Part of exporters' losses, however, have apparently been offset by short forward positions against the dollar in foreign exchange markets. A marked increase in foreign exchange derivative trading, especially in dollar-euro , is consistent with significant hedging of exports to the United States and to other markets that use currencies tied to the U.S. dollar. However, most contracts are short-term because long-term hedging is expensive. Thus, although hedging may delay the adjustment, it cannot eliminate the consequences of exchange rate change.

But the evidence indicates clearly that such a policy stance will not be compatible indefinitely with price stability and sustainable growth; the real federal funds rate will eventually need to rise toward a more neutral level.

Moreover, some governments have accumulated large amounts of dollar-denominated debt as a byproduct of resisting upward exchange rate adjustment.

Nonetheless, given the already-substantial accumulation of dollar-denominated debt, foreign investors, both private and official, may become less willing to absorb ever-growing claims on U.S. residents. Taking steps to increase our national saving through fiscal action to lower federal budget deficits would help diminish the risks that a further reduction in the rate of purchase of dollar assets by foreign investors could severely crimp the business investment that is crucial for our long-term growth.

Well, I am no wizard in seeing the future, but I do watch and listen to the money. I have long ago stopped listening to the US government reports on the economy, as it commonly seems to be designed from postulations, or infrences, on the party in charge.

Granted GreenSpeak is hard to translate, it is becoming clearer to me he is giving clue's of our current direction.

And since he is in fact the man the money is controlled by, I can only try to recall any time he has been misleading.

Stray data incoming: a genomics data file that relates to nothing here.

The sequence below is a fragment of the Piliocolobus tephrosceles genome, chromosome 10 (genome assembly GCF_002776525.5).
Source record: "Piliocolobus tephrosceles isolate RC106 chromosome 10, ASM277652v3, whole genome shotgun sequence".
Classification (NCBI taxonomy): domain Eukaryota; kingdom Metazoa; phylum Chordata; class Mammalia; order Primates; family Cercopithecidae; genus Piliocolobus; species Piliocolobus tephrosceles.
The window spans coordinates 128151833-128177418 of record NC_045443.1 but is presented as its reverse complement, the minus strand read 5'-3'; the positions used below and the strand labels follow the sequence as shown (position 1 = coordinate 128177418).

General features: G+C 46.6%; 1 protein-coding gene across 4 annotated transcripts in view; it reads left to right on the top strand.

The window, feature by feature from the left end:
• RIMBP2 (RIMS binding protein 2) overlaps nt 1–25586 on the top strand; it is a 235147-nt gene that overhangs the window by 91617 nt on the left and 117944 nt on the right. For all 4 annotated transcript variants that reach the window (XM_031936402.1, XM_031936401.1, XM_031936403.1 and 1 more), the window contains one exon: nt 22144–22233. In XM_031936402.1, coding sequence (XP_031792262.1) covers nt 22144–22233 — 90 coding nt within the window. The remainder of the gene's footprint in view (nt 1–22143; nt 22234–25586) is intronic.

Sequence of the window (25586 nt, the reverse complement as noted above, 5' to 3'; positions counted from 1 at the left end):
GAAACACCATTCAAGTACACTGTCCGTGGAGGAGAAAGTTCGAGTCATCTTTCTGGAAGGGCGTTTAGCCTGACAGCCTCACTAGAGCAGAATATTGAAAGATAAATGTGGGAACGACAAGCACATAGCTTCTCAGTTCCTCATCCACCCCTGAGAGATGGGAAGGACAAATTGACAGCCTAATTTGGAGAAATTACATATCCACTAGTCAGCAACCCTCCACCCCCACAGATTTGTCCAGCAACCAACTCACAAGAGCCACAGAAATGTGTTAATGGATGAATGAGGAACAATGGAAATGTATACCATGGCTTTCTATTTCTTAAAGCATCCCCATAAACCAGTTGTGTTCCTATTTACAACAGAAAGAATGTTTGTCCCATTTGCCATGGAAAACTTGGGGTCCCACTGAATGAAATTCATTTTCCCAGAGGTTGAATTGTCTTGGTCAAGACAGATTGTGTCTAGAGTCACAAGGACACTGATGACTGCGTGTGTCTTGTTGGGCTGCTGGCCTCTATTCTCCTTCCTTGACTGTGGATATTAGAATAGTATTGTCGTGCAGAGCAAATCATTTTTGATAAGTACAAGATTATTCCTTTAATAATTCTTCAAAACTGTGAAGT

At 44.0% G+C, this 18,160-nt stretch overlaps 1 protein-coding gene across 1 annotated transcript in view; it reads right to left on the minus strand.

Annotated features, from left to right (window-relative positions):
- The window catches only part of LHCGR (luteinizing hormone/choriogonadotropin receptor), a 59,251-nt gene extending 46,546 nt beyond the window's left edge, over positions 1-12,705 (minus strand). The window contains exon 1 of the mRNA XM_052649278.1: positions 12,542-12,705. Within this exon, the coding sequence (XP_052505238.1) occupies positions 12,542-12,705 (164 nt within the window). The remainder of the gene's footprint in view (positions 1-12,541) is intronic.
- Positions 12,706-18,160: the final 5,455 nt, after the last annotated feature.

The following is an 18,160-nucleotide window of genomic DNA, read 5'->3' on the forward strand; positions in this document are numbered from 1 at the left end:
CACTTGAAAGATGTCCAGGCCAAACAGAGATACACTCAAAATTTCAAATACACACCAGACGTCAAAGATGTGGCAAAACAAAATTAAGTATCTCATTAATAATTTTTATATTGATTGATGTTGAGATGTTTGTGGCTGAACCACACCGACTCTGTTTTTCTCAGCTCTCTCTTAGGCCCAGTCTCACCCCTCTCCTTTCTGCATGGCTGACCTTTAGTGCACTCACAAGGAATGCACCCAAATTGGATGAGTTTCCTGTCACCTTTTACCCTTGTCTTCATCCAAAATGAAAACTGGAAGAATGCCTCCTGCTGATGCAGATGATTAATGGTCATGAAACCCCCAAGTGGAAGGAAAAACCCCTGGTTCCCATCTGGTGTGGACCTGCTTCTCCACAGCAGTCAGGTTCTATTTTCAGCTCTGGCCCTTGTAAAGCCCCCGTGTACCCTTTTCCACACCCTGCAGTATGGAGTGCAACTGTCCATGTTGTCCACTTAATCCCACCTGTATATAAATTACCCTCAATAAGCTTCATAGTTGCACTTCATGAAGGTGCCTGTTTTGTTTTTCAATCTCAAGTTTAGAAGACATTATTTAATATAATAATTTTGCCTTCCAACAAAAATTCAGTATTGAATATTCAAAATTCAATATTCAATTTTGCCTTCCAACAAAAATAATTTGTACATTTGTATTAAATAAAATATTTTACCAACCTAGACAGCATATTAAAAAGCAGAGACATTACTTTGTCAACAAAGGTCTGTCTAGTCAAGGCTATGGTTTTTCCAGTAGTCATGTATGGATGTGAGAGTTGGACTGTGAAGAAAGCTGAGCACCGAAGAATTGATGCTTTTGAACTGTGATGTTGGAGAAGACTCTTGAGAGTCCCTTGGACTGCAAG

I know we have all heard about the 'recovery' and the 'increases' in corporate productivity,
but have you looked at the whole international picture?

Final note,...US Budget deficit tops 500 Billion, for one year !
U.S. Current Account Deficit Swells
WASHINGTON (AP) -- The deficit in the broadest measure of trade swelled to a record $541.8 billion in 2003 , according to a government report that comes as trade and the loss of jobs have become major issues in the presidential campaign.
The latest snapshot of trade activity released by the Commerce Department on Friday showed that the "current account" deficit last year was 12.7 percent bigger than the previous all-time high deficit of $480.9 billion in 2002.


[Edited on 14-3-2004 by smirkley]

posted on Mar, 14 2004 @ 11:35 AM
Well, I'll give it a try,...

Short of the US government stopping it's practice of spending money like Mike Tyson,

Increased interest rates,
decreased international investment,
decreased US gov programs, and/or
increase in taxes,
increase in low-skill employment,
decrease in skilled employment, (maybe why corps are so willing to outsource)
baby boomers getting the Social Security Shaft,

basically a dismal outlook, pending the current direction.

An interesting comment extracted from the Fed's testimony...

Nonetheless, given the already-substantial accumulation of dollar-denominated debt, foreign investors, both private and official, may become less willing to absorb ever-growing claims on U.S. residents.

I just find that statement containing a very unique choice of words, many ways to read into that one ! (one way is spooky indeed !)